“Taste the Rainbow” – A Better Slogan for Fruits & Veggies Than Sugary Candies
We’re now “over the rainbow” on another Saint Patrick’s Day, and I hope this one didn’t leave you feeling bloated (or worse, hung over) from too much green beer or weighed down by the salty corned beef and starchy potatoes. Whether during holiday meals or any other time, we can all easily forget who the party guests in greatest attendance should be: colorful fruits and vegetables. While there may not be a pot of gold waiting for you at the end of this rainbow, keeping in mind those fresh and vibrant colors while meal planning and grocery shopping will reward you with the ability to maintain a healthy weight and better health overall.
One of Sesame Street’s most popular lessons, the advice to “eat your colors” or “eat a rainbow every day,” is something nutritionists agree on for people of any age. Fruits and vegetables of different colors provide essential vitamins, minerals, and nutrients such as fiber, folate, potassium, and vitamins A and C. Concentrating your meals more strongly on these fresh items also helps with weight management as many of them are far lower in calories than the other processed food sources that too often crowd the American dinner (or breakfast, or lunch) plate.
Here are some of my favorite colorful, antioxidant-rich fruits and vegetables that will add zest to your meals and help you paint your plate with the colors of the rainbow:
Red – red bell peppers, cranberries, strawberries, tomatoes, red onions, cherries, pomegranates, radishes, radicchio, beets, watermelon, apples.
Orange– sweet potato, pumpkin, carrots, cantaloupe, oranges, mango, apricot, peaches, persimmon.
Yellow –pineapple, yellow bell pepper, squash, lemons, corn.
Green – asparagus, artichokes, green beans, kale, kiwi, green pepper, broccoli, spinach, lettuce, celery, zucchini, honeydew melon, avocado, pears.
Purple/Blue– eggplant, blueberries, kidney beans, blackberries, purple cabbage, raisins, plums, grapes, figs.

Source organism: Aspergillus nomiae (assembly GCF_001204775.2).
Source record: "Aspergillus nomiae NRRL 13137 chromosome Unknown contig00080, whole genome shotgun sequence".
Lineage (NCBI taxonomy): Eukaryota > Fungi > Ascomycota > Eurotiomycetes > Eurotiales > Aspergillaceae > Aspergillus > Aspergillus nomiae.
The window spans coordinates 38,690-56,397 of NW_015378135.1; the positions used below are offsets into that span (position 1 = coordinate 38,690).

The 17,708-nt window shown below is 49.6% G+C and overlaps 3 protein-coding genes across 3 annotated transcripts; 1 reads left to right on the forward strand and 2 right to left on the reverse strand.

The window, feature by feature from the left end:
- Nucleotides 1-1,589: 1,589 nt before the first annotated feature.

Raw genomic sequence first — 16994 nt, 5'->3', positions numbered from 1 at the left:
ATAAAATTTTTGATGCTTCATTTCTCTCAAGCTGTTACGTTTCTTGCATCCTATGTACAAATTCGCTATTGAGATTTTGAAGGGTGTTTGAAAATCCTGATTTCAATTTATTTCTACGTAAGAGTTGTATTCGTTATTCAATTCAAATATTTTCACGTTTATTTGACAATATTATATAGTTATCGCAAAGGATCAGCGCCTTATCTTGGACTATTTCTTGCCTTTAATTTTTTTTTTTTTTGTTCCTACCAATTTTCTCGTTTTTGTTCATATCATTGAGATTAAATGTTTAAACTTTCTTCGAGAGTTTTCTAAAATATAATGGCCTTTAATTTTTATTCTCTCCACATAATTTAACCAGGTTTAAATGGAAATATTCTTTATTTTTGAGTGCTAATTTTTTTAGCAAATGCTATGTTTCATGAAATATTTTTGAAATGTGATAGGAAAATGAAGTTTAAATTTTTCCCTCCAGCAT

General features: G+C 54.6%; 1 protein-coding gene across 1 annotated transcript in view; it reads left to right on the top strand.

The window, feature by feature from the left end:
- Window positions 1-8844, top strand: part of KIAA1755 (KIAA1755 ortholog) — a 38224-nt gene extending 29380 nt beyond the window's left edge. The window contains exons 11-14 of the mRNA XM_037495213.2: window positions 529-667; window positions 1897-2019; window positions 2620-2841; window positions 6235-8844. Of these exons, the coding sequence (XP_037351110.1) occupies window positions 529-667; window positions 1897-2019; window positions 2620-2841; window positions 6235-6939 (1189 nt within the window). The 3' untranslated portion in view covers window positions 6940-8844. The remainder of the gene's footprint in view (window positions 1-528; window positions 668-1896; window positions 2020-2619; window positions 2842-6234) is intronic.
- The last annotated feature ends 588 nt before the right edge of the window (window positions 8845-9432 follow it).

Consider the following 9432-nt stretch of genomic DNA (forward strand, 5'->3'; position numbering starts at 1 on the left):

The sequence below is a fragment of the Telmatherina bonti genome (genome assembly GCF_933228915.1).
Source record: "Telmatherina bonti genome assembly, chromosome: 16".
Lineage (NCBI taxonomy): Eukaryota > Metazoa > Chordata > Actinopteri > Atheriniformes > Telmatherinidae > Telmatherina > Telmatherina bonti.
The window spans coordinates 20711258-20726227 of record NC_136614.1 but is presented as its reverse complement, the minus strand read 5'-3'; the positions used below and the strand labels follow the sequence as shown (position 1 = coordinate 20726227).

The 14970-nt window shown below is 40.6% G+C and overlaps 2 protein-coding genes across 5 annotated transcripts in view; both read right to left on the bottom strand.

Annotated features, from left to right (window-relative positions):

White – banana, potatoes, white beans, mushrooms, onions, garlic, cauliflower, white peaches, white nectarines.
With practice and regular incorporation of fresh fruits and vegetables into your diet, I hope you’ll also find that colorful dishes are a lot more fun. Preparing dishes with a variety of vivid hues will help you to thoroughly enjoy a multi-sensory meal experience. From different tastes and textures – whether crisp and juicy or soft and creamy – to taking in the appetizing aromas and visually appreciating the appealing colors on your plate, who says you can’t still play with your food?
A simple way to ensure you’re getting enough of the rainbow each day is to keep fresh veggies and fruits in easy-to-see places. How about adding a nice, big fruit bowl to your kitchen counter? Or organizing your see-through refrigerator drawers to display your beautiful bounty? Need something quicker, or think you don’t have enough time for fruits and vegetables in your life? Don’t forget that dried versions make a great, healthy snack while you’re on the go.
Since March is National Nutrition Month, how about a small challenge? During your next grocery trip, try adding a few fruits and vegetables to your cart that you’ve never tried before. For example, eggplant can look like an intimidating vegetable to many people, but there are plenty of easy ways it can be prepared like roasting it in the oven, sautéing it on the stove, pureeing it as a dip, or simply slicing and lining it up on the grill. Add in some garlic and bell pepper and you’ve already got three colors on your plate!
With these tips in mind, I hope you’re inspired to create some of your most colorful and healthy meals yet. Dig in!
P.S. For more information, check out the CDC’s tips for “How to Use Fruits and Vegetables to Help Manage Your Weight.”